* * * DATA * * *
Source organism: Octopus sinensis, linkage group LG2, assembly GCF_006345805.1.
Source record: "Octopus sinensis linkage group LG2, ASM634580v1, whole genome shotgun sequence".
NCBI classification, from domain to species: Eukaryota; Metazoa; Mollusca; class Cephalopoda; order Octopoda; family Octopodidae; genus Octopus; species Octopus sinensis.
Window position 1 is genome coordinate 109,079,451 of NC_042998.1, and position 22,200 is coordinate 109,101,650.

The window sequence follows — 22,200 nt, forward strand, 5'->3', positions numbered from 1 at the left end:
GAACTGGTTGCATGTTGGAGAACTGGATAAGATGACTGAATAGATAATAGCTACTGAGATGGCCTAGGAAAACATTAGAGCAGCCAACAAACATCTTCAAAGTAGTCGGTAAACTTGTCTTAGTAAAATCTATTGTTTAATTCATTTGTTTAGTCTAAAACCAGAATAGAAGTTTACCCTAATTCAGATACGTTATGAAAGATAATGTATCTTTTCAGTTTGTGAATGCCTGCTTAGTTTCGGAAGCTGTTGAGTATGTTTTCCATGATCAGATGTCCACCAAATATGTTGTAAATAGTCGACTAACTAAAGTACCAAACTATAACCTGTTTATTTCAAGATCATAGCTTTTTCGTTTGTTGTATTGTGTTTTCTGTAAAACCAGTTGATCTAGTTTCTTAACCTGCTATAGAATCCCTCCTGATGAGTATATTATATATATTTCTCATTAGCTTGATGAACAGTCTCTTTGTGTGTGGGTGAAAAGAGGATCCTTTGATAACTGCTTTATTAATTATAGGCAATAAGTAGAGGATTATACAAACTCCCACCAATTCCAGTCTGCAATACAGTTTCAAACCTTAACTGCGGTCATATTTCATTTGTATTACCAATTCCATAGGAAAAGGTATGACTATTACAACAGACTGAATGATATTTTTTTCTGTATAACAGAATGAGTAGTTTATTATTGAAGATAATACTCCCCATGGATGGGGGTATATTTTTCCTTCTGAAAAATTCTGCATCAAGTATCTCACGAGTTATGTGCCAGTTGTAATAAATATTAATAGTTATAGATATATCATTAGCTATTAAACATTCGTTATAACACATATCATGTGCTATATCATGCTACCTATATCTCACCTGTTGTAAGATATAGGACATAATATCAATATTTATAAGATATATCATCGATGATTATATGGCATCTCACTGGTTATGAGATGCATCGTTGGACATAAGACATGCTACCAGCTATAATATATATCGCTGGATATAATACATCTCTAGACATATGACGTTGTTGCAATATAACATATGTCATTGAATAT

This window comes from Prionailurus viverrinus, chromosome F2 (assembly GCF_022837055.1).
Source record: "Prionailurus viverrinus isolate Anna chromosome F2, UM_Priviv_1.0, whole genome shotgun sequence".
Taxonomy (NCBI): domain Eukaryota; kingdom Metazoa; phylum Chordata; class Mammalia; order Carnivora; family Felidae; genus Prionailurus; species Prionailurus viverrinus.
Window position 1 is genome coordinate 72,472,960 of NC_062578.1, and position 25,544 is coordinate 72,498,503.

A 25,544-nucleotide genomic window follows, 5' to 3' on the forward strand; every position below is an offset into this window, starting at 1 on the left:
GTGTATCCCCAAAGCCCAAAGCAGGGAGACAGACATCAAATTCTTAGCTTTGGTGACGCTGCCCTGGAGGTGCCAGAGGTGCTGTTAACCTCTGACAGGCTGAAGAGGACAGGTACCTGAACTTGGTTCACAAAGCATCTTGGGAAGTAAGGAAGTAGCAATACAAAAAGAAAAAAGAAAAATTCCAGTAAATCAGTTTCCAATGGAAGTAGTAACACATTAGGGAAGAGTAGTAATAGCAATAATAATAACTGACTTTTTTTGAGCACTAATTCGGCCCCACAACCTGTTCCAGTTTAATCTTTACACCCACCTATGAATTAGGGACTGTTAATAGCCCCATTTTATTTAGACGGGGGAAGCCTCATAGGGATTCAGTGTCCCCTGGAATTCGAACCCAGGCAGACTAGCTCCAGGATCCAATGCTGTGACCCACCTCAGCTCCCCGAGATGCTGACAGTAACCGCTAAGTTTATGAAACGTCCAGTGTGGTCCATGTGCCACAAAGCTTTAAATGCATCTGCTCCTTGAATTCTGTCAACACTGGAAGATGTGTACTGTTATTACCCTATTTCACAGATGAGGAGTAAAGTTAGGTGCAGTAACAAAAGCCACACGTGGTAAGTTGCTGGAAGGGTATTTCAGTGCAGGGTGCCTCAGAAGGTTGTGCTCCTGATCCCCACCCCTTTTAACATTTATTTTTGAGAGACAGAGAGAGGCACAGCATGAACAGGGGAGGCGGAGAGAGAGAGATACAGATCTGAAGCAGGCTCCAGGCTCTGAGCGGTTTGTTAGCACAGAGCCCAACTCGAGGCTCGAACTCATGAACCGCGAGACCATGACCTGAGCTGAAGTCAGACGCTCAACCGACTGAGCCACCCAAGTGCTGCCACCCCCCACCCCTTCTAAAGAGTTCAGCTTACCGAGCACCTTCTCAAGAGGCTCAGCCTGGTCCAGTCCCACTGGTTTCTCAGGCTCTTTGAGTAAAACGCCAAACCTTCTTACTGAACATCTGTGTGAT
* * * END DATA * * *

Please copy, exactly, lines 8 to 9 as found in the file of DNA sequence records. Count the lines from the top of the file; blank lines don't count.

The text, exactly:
Source record: "Prionailurus viverrinus isolate Anna chromosome F2, UM_Priviv_1.0, whole genome shotgun sequence".
Taxonomy (NCBI): domain Eukaryota; kingdom Metazoa; phylum Chordata; class Mammalia; order Carnivora; family Felidae; genus Prionailurus; species Prionailurus viverrinus.